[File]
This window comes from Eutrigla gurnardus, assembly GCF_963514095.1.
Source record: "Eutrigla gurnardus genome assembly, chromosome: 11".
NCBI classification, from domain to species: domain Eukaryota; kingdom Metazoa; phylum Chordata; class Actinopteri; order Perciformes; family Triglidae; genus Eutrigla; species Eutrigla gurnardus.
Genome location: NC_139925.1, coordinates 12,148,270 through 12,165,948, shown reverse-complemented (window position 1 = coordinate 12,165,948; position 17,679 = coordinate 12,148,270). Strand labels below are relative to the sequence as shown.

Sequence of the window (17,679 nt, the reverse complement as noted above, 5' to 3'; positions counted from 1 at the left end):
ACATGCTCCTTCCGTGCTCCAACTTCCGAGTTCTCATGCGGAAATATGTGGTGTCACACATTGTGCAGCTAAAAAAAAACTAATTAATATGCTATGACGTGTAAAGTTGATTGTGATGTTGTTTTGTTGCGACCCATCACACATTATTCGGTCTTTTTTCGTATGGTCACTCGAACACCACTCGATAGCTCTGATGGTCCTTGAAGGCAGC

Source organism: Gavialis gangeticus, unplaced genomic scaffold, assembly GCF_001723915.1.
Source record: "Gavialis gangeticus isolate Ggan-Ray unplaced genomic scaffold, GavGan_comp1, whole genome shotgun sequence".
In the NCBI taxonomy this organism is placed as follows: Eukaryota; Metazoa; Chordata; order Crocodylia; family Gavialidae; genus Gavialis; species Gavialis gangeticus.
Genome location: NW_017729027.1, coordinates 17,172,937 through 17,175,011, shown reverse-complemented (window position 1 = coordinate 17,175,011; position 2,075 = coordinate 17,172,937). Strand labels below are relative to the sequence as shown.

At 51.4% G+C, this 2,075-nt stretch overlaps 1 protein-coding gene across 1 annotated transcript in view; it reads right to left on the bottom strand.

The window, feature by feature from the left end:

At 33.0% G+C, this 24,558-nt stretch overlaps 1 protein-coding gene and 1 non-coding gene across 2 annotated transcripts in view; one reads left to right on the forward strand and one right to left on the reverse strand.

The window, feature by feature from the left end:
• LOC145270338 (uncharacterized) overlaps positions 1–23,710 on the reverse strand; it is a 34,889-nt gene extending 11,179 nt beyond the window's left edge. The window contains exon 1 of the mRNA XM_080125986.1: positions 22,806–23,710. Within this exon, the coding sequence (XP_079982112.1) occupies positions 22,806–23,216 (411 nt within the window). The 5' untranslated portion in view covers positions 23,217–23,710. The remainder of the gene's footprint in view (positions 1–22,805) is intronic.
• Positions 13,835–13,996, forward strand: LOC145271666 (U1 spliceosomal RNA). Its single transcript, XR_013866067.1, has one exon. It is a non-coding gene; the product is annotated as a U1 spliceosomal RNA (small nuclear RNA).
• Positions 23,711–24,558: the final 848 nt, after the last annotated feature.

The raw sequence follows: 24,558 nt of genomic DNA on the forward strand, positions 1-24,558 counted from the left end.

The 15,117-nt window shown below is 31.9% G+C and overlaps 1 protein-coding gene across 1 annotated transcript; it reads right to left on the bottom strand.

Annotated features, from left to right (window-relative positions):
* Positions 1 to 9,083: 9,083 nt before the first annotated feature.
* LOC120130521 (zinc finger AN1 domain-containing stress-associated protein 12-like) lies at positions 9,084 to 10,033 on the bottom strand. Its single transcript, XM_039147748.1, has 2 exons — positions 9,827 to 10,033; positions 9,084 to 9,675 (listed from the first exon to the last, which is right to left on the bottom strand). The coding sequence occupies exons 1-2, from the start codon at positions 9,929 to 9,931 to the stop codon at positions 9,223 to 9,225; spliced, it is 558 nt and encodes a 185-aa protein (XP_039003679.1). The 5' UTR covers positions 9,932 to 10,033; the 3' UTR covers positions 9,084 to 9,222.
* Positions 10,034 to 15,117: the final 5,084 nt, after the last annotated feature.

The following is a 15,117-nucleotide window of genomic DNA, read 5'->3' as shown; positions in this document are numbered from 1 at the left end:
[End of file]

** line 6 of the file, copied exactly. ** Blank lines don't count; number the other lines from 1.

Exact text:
ACATGCTCCTTCCGTGCTCCAACTTCCGAGTTCTCATGCGGAAATATGTGGTGTCACACATTGTGCAGCTAAAAAAAAACTAATTAATATGCTATGACGTGTAAAGTTGATTGTGATGTTGTTTTGTTGCGACCCATCACACATTATTCGGTCTTTTTTCGTATGGTCACTCGAACACCACTCGATAGCTCTGATGGTCCTTGAAGGCAGC